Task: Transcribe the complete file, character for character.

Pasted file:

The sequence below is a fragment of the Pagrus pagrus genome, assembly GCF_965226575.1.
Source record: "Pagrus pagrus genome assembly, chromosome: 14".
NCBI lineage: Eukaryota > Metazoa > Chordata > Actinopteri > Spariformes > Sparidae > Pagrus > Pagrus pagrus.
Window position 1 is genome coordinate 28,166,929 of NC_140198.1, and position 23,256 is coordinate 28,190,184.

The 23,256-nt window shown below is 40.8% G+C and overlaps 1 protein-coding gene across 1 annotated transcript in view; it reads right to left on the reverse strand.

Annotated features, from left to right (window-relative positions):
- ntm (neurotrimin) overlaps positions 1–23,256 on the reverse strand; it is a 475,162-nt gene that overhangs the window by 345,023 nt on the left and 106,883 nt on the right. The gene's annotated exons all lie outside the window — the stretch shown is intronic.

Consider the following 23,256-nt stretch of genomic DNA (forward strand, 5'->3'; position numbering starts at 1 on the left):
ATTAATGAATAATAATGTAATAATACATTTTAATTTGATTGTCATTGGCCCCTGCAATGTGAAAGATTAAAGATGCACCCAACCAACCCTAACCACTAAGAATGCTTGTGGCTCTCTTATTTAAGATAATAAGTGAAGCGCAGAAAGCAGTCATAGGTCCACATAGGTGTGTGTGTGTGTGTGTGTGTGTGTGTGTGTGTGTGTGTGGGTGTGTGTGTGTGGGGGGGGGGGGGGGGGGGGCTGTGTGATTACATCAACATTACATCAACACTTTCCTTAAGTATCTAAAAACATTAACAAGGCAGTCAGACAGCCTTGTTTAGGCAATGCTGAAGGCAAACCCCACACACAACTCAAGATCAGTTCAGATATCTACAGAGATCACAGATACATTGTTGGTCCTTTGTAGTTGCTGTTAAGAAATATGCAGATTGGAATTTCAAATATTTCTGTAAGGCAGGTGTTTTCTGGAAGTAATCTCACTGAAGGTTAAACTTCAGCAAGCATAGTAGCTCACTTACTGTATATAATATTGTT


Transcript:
The sequence below is a fragment of the Pagrus pagrus genome, assembly GCF_965226575.1.
Source record: "Pagrus pagrus genome assembly, chromosome: 14".
NCBI lineage: Eukaryota > Metazoa > Chordata > Actinopteri > Spariformes > Sparidae > Pagrus > Pagrus pagrus.
Window position 1 is genome coordinate 28,166,929 of NC_140198.1, and position 23,256 is coordinate 28,190,184.

The 23,256-nt window shown below is 40.8% G+C and overlaps 1 protein-coding gene across 1 annotated transcript in view; it reads right to left on the reverse strand.

Annotated features, from left to right (window-relative positions):
- ntm (neurotrimin) overlaps positions 1–23,256 on the reverse strand; it is a 475,162-nt gene that overhangs the window by 345,023 nt on the left and 106,883 nt on the right. The gene's annotated exons all lie outside the window — the stretch shown is intronic.

Consider the following 23,256-nt stretch of genomic DNA (forward strand, 5'->3'; position numbering starts at 1 on the left):
ATTAATGAATAATAATGTAATAATACATTTTAATTTGATTGTCATTGGCCCCTGCAATGTGAAAGATTAAAGATGCACCCAACCAACCCTAACCACTAAGAATGCTTGTGGCTCTCTTATTTAAGATAATAAGTGAAGCGCAGAAAGCAGTCATAGGTCCACATAGGTGTGTGTGTGTGTGTGTGTGTGTGTGTGTGTGTGTGTGTGGGTGTGTGTGTGTGGGGGGGGGGGGGGGGGGGGCTGTGTGATTACATCAACATTACATCAACACTTTCCTTAAGTATCTAAAAACATTAACAAGGCAGTCAGACAGCCTTGTTTAGGCAATGCTGAAGGCAAACCCCACACACAACTCAAGATCAGTTCAGATATCTACAGAGATCACAGATACATTGTTGGTCCTTTGTAGTTGCTGTTAAGAAATATGCAGATTGGAATTTCAAATATTTCTGTAAGGCAGGTGTTTTCTGGAAGTAATCTCACTGAAGGTTAAACTTCAGCAAGCATAGTAGCTCACTTACTGTATATAATATTGTT